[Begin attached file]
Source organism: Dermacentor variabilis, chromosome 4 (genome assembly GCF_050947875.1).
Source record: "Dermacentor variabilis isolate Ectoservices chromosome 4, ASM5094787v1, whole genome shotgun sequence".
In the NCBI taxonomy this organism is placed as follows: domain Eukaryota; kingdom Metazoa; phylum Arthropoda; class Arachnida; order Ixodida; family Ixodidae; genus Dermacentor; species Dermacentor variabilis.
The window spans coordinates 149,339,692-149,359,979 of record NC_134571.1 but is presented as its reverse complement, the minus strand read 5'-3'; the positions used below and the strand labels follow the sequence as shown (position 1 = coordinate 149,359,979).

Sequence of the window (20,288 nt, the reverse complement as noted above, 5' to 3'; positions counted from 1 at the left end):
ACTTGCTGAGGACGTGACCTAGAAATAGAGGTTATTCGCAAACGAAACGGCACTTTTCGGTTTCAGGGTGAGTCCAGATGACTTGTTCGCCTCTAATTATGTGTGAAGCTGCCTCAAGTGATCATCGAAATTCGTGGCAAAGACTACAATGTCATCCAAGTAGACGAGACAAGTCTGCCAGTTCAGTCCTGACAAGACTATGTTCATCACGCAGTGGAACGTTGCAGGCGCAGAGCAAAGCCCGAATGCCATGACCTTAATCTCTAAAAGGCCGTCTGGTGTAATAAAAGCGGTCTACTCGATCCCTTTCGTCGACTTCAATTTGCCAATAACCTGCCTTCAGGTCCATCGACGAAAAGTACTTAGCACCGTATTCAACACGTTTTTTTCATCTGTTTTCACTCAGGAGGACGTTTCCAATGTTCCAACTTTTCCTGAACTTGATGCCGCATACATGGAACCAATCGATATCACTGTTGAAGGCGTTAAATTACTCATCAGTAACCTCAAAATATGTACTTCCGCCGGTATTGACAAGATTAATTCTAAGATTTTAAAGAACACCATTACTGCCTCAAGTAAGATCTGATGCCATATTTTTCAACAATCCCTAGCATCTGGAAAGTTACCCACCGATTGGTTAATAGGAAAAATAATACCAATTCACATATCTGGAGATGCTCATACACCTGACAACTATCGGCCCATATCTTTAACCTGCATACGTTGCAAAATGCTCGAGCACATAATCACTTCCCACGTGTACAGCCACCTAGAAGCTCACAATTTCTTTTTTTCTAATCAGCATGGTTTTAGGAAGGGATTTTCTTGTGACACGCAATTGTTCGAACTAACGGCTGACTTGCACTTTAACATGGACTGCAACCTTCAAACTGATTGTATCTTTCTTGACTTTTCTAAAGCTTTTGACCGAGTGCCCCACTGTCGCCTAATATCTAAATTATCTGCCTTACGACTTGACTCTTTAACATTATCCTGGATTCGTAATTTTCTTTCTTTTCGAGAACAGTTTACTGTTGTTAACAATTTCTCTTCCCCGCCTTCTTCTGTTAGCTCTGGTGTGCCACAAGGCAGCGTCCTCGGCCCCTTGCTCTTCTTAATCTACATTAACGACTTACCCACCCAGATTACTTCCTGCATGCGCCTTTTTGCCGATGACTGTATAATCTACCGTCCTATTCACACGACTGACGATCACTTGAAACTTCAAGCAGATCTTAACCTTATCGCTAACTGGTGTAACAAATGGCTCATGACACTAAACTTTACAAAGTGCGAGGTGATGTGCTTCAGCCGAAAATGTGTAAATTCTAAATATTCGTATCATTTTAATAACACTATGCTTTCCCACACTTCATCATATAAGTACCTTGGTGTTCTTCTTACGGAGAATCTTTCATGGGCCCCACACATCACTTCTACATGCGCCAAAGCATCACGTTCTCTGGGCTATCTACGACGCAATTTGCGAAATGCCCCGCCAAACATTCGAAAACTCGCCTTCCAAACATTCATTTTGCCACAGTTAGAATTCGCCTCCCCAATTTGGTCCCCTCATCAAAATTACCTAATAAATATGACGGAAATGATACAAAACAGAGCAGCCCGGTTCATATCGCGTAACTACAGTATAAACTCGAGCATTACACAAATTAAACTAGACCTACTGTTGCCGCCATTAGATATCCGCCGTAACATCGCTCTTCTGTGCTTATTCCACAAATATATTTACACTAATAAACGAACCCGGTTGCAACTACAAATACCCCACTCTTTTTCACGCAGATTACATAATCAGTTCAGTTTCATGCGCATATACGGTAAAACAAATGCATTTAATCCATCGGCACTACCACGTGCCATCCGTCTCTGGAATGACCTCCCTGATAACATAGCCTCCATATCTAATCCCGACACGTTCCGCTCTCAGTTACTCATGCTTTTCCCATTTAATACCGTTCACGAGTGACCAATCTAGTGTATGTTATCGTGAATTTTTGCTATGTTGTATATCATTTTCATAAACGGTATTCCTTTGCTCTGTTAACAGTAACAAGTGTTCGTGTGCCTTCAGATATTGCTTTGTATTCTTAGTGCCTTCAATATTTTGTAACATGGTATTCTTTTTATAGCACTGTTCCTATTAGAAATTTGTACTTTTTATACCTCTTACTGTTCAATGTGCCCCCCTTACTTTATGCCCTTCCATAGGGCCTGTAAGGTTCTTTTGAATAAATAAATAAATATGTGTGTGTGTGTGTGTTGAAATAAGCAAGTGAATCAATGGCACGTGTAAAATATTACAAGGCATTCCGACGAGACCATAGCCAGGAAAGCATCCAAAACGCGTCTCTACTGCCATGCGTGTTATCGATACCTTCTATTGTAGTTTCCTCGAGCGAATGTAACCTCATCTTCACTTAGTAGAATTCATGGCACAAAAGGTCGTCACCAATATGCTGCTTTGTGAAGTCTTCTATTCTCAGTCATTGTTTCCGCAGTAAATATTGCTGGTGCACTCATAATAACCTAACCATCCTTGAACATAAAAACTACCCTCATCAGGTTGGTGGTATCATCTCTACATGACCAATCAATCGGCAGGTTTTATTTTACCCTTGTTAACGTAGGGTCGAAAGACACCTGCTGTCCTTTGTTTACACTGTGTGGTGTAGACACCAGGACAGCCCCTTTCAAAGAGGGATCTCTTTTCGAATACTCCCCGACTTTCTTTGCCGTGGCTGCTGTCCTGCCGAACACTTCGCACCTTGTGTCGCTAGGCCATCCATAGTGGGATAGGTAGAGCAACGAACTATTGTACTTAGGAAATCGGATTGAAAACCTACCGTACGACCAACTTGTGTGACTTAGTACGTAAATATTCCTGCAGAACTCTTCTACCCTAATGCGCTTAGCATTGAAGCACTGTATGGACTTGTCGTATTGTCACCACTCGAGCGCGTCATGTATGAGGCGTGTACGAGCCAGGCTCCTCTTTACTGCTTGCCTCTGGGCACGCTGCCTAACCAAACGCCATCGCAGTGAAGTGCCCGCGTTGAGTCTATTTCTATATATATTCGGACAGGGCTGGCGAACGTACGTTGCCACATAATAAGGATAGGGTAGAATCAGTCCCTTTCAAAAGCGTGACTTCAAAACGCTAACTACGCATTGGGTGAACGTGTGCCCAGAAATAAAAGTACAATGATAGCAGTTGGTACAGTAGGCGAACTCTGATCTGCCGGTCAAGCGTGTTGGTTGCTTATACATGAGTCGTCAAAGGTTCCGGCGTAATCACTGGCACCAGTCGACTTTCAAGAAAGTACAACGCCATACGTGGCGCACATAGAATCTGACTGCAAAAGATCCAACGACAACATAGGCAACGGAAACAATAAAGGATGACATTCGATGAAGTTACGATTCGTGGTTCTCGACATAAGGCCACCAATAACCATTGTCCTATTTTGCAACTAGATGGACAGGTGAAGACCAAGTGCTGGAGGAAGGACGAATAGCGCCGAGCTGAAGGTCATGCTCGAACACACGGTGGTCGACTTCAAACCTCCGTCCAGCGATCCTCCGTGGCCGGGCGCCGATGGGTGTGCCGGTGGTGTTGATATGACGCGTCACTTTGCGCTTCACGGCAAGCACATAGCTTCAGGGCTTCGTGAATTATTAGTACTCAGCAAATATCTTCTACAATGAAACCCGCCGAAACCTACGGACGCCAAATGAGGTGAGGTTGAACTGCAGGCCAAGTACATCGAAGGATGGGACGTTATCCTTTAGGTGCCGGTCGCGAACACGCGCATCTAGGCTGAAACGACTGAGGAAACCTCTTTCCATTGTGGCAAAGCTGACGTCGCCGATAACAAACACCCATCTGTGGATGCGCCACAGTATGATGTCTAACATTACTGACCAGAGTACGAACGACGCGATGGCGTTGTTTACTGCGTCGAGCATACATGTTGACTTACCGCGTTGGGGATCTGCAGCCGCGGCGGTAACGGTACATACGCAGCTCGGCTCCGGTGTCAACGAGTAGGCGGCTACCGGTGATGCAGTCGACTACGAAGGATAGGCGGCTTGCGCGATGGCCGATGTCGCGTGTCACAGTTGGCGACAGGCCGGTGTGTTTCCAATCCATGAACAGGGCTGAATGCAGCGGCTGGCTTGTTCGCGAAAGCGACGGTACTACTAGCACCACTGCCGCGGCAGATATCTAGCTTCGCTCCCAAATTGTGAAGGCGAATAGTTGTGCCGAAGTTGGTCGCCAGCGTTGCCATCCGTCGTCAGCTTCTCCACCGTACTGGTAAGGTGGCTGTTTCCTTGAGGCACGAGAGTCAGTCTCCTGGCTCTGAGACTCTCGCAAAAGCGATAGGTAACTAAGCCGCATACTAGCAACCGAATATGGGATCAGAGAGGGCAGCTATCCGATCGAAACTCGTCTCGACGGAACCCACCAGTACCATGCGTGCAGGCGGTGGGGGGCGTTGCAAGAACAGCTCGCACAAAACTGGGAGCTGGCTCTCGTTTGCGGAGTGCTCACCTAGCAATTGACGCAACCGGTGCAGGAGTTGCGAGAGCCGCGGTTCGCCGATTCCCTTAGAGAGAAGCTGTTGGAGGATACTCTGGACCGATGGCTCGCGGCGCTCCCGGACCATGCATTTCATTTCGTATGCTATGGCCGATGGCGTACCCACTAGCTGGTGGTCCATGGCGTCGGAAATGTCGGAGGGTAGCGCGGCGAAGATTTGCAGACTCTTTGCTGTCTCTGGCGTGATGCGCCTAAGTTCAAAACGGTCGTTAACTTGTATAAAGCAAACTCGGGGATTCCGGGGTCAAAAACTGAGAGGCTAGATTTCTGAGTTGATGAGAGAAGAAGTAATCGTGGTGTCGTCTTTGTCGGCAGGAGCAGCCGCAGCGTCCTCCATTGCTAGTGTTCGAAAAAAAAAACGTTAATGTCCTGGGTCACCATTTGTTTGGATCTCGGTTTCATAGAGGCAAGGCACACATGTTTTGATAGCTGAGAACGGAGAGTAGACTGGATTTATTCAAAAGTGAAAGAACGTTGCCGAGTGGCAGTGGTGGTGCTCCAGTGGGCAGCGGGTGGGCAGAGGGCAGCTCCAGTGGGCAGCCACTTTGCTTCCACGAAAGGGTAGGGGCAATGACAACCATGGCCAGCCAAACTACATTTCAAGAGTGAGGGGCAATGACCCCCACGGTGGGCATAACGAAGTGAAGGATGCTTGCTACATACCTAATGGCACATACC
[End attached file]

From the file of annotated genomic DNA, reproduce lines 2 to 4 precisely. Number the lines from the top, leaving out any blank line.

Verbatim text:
Source record: "Dermacentor variabilis isolate Ectoservices chromosome 4, ASM5094787v1, whole genome shotgun sequence".
In the NCBI taxonomy this organism is placed as follows: domain Eukaryota; kingdom Metazoa; phylum Arthropoda; class Arachnida; order Ixodida; family Ixodidae; genus Dermacentor; species Dermacentor variabilis.
The window spans coordinates 149,339,692-149,359,979 of record NC_134571.1 but is presented as its reverse complement, the minus strand read 5'-3'; the positions used below and the strand labels follow the sequence as shown (position 1 = coordinate 149,359,979).